The present invention relates to a fire-suppressant mechanism that includes a pressure-resistant bottle filled with liquid Halon 1301 at normal vapor pressure. At one of the bottle ends there is mounted a gas-generating cartridge that may be constructed as shown and described in U.S. Pat. No. 3,877,882 to Lette et al and 3,895,098 to J. F. Pietz. The cartridge includes a confined mixture of reactant particulates that are ignitable to exothermically react together and substantaneously instantaneously produce large quantities of nitrogen gas. The generated gas is confined to the space within the bottle, thereby producing an internal step pressure increase in excess of fifty atmospheres pressure, sufficient to rapidly expel the Halon 1301 through a discharge duct onto an emergent fireball. The entire sequence of events, from initial signal to the extinguisher through liquid Halon 1301 out condition, preferably takes less than 30 milliseconds.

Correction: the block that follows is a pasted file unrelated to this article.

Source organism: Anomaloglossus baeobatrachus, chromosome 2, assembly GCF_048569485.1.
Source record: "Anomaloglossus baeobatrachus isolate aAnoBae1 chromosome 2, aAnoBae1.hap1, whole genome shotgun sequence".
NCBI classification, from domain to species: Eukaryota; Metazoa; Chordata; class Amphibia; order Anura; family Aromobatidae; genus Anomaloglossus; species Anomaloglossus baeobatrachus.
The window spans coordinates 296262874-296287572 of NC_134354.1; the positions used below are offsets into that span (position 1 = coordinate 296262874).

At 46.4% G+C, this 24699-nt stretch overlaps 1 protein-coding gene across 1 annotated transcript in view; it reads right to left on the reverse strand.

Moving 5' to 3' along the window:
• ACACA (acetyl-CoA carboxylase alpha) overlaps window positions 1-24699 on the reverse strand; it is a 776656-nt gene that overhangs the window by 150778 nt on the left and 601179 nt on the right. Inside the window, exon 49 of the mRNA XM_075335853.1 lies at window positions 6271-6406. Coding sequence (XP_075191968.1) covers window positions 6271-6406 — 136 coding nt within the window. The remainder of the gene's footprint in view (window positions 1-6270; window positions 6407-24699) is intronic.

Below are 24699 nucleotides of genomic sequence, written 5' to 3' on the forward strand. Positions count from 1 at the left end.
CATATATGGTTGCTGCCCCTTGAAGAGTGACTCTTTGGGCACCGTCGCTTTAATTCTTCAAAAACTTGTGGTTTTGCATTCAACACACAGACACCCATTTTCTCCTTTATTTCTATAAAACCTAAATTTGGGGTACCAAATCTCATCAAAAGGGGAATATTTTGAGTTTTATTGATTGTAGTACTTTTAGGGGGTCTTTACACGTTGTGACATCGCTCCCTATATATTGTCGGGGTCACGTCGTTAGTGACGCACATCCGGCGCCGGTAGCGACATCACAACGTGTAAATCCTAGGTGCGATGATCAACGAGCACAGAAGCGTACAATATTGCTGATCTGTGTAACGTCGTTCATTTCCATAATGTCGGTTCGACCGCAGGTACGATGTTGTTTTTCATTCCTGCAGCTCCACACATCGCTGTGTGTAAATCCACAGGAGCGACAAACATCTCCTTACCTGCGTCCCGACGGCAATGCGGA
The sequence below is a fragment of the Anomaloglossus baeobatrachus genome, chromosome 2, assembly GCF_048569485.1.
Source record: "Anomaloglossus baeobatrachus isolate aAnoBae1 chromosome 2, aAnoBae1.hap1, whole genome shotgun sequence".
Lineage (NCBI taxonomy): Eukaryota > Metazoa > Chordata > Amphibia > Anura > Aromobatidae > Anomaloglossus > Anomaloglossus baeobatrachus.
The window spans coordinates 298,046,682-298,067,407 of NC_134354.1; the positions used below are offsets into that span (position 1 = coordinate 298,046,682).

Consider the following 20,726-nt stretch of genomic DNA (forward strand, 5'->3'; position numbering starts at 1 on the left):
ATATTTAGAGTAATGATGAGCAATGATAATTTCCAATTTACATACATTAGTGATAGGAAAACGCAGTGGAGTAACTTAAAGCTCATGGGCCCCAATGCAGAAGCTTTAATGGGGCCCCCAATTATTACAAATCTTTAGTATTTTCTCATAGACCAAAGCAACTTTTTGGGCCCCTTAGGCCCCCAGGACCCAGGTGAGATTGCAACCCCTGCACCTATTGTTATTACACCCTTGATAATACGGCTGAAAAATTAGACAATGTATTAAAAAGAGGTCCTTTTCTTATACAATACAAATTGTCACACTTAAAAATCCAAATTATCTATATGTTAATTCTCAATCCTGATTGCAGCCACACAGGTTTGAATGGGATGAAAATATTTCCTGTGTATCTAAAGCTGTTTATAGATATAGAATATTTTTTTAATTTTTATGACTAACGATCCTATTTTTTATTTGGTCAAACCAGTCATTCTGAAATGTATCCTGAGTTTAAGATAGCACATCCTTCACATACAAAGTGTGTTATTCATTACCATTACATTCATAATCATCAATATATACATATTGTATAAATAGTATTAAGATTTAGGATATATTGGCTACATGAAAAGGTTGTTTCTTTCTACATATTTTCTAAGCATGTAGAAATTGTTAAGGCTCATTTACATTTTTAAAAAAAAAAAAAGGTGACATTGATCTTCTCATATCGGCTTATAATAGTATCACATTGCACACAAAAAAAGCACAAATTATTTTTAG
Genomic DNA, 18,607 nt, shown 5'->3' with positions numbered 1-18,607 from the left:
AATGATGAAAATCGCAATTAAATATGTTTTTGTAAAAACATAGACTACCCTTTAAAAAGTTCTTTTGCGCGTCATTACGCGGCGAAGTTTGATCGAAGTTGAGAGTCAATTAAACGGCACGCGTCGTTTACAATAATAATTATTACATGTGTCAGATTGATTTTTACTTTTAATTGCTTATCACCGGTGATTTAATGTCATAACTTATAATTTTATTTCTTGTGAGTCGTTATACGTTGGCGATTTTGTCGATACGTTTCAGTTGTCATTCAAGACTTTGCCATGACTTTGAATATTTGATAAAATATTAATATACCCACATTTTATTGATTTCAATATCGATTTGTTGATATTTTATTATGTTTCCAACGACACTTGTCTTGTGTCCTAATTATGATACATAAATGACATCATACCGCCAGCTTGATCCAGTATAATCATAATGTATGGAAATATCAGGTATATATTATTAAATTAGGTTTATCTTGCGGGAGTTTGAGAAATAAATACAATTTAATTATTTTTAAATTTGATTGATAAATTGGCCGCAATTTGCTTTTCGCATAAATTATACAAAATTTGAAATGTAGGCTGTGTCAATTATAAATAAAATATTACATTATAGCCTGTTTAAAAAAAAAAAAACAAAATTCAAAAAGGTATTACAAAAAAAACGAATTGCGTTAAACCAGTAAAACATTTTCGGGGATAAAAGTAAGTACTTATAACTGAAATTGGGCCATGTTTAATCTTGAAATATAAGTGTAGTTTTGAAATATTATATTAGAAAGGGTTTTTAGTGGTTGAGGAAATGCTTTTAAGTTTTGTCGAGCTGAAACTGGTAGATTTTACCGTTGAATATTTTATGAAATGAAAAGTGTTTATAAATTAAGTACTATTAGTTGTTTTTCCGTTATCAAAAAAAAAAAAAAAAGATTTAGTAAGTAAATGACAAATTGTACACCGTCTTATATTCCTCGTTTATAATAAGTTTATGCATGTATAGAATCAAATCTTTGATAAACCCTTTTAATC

The mechanism of this invention is advantageous in that the bottle is at Halon 1301 vapor pressure until the instant when a fire-suppressant action is required; bottle leakage problems are thereby reduced. Also, the Halon discharge rate can be somewhat greater than with the prior art system, because the expelling pressure is not limited by nitrogen-solubility factors; since the nitrogen is generated so quickly it does not have an opportunity to dissolve in the Halon or to form flow-detracting bubbles. Use of a gas-generating cartridge, as herein proposed, is also advantageous in that laborious bottle-charging operations are largely avoided. The cartridge is easily and quickly mounted on the bottle without necessity for weighing, measuring, or determining the nitrogen contents pressure or weight. Field charging operations are greatly simplified.